Undergraduate Honors Theses

Thesis Defended

Spring 2016

Document Type

Thesis

Type of Thesis

Departmental Honors

Department

Integrative Physiology

First Advisor

Dr. Xiang Wang

Second Advisor

Dr. David Sherwood

Third Advisor

Dr. Christopher Lowry

Fourth Advisor

Dr. Teresa Foley

Abstract

While the rate at which resistance develops against antimicrobials rises, research and development for new antimicrobials declines. By placing selective pressure on bacteria we are inadvertently forcing bacteria into expressing and propagating genes conferring high levels of resistance. Continued misuse and overuse of antibiotics, in light of the evident problem developing, must be resolved. To find a resolve, a multidisciplinary and multifaceted approach must be taken which involves 1) research and development of novel antimicrobial agents and 2) governmental regulation.

Strides in new antimicrobial drug development largely revolve around making old antibiotics usable again. Resistance-Modifying Agents (RMAs) act to re-sensitize resistant bacteria to antibiotics. Foreseeably, while these compounds have shown efficacy and certainly are of value in the present crisis, it is a short-term solution in light of the evidently rapid and dynamic capability of bacteria to respond evolutionarily. Nonetheless, a new class of RMAs, currently being researched and developed at Wang lab, hope to extend RMA lifespan through a model of synthetic compound development that targets gene expression.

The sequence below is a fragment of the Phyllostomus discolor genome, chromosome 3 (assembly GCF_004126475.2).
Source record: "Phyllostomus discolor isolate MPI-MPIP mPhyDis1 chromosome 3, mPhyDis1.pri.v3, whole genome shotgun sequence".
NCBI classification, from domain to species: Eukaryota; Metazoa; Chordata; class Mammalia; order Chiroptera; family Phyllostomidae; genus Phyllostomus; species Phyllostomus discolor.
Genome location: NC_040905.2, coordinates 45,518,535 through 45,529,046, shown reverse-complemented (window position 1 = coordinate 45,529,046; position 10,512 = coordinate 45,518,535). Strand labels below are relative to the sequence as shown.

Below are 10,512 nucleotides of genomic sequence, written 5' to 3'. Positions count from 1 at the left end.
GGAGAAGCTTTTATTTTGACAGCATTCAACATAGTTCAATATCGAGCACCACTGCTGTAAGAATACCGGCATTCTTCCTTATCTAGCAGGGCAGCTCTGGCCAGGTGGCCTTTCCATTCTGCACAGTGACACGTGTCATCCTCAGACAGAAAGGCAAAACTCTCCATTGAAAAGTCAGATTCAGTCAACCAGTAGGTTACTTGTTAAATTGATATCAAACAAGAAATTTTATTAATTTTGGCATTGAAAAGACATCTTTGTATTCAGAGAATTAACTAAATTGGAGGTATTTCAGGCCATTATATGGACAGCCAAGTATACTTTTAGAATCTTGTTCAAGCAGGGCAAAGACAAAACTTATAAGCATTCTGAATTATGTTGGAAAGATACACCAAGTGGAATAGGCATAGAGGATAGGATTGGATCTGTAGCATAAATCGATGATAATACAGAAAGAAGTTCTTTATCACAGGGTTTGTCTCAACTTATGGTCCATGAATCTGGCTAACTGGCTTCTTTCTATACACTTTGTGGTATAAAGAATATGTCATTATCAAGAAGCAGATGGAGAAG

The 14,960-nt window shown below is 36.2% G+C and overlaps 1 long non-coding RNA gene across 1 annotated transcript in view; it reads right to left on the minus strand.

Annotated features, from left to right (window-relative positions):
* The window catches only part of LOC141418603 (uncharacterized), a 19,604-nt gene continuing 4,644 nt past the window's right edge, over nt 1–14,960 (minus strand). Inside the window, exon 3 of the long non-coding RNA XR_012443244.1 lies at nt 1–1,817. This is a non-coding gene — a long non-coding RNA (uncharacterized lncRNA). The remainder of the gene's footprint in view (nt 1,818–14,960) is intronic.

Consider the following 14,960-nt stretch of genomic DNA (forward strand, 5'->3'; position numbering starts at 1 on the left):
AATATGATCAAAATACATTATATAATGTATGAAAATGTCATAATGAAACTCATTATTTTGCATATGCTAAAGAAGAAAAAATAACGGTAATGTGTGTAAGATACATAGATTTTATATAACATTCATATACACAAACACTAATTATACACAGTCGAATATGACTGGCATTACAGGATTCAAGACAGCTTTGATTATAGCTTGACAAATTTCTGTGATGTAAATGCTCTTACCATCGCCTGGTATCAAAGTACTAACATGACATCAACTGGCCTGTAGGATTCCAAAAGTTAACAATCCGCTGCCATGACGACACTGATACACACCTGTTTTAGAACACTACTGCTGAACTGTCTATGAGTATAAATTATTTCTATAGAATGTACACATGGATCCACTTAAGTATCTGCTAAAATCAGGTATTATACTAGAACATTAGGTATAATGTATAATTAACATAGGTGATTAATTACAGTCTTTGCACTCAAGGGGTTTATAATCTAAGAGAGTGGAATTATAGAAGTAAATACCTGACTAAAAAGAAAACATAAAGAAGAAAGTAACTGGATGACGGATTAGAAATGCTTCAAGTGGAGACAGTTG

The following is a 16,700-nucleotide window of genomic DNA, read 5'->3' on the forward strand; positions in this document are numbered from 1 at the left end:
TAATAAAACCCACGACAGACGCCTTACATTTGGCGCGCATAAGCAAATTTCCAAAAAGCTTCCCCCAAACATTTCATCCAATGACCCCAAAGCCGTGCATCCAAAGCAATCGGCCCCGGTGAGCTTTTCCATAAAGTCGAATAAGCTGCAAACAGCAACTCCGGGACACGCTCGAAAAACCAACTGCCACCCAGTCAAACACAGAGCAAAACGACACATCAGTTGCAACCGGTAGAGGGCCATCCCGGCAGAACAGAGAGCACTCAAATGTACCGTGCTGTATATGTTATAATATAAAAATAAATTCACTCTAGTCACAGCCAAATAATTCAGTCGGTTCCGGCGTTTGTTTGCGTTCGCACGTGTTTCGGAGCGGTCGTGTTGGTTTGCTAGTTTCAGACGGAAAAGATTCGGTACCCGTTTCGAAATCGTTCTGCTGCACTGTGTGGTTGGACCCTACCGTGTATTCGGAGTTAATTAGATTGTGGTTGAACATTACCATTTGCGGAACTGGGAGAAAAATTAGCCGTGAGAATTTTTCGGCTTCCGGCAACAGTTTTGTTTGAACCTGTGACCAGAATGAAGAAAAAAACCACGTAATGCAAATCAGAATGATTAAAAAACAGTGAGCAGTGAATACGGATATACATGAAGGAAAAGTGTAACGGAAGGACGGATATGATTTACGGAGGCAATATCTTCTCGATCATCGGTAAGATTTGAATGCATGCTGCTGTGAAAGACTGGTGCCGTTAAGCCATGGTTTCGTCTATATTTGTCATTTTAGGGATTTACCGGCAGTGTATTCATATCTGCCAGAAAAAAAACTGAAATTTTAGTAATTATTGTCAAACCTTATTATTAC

Both clinically and community-acquired resistance contribute to the demolishment of a critical building block (antibiotics) of modern medicine. Arguably the most nonsensical piece of the puzzle is subtherapeutic antibiotic use in livestock, which accounts for 80% of all antibiotic use in the United States12. FDA regulations are seemingly the only feasible way to fix the problem, and yet their efforts in recent regulatory measures not only contain major loopholes, but seem altogether to be largely barren of any significant resolutions.

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